- Atrophy of the muscles
- Loss of muscle mass in its back. Also, there is a sagging appearance in its backend.
- Your dog might struggle to rise.
- Struggling to urinate and pass feces.
- Loss of balance and coordination. Due to this, your dog will need support while walking, squatting, and standing. It will also be impossible for your dog to get up without any help. If euthanization is not done, it will be impossible for the dog to help itself.
- Organ failure and respiratory challenges take place at this stage.
- The hind leg gets paralyzed.
- Your dog exhibits uncontrolled and jerky movements.
- Weakness in the legs and shoulders.
What Causes Degenerative Myelopathy?
At the moment, the whole reason for this condition is yet to be discovered. Nonetheless, there are a couple of factors that could increase your dog’s chances of being affected by this condition. Popular among these factors are genetics, breed, and age.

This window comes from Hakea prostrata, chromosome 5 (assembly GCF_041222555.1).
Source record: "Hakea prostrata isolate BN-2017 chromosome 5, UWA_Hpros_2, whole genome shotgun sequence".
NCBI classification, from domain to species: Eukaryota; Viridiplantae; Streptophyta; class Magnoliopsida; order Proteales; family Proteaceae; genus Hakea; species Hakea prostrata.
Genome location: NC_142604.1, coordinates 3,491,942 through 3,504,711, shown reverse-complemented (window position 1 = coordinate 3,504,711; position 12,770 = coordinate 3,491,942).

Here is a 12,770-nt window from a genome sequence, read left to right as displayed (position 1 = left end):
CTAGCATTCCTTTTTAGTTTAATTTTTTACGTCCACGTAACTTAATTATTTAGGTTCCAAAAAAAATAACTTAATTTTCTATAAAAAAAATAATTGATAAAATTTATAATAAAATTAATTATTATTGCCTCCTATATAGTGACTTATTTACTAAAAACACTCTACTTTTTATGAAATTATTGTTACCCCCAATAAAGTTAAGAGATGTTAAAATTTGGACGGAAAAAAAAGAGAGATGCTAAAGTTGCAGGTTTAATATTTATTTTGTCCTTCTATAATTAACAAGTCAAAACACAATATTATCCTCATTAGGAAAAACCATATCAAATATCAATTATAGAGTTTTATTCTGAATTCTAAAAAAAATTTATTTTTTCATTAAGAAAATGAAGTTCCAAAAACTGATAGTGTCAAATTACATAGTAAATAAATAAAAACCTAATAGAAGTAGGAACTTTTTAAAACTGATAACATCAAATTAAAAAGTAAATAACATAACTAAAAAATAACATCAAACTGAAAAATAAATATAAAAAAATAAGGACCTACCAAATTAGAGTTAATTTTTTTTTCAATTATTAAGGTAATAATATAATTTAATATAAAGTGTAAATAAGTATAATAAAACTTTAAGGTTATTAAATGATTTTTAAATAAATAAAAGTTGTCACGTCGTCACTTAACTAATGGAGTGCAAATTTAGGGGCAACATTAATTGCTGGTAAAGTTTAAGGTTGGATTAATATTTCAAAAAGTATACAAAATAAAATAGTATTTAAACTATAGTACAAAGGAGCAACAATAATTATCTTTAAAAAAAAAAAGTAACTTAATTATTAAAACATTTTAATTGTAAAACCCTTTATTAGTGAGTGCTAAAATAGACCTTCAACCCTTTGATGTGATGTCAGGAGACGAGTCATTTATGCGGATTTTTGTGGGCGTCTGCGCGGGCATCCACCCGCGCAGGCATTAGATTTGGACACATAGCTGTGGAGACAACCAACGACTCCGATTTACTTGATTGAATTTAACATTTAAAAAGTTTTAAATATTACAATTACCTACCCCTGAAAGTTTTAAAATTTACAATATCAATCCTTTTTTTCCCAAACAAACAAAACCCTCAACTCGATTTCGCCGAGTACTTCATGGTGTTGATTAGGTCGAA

Genetics: According to research, one of the significant factors that play a role in developing degenerative myelopathy in your dog is genetics. This makes it essential to ask a shelter or breeder selling a dog to you if your dog’s parents have had this condition or any other medical condition that is related to this. Your dog will most likely suffer from this condition if one or both of its parents already suffered from it.
The SOD1 mutation causes degenerative myelopathy. The presence of this gene in any of your dog’s parents means your dog is a carrier. If your dog’s parents possess this mutation, then your dog is at risk of being affected by this condition.
Are you unsure of what your dog’s heritage is? If yes, to be sure and on the safe side, you will need to visit a vet and put your dig through a genetic test.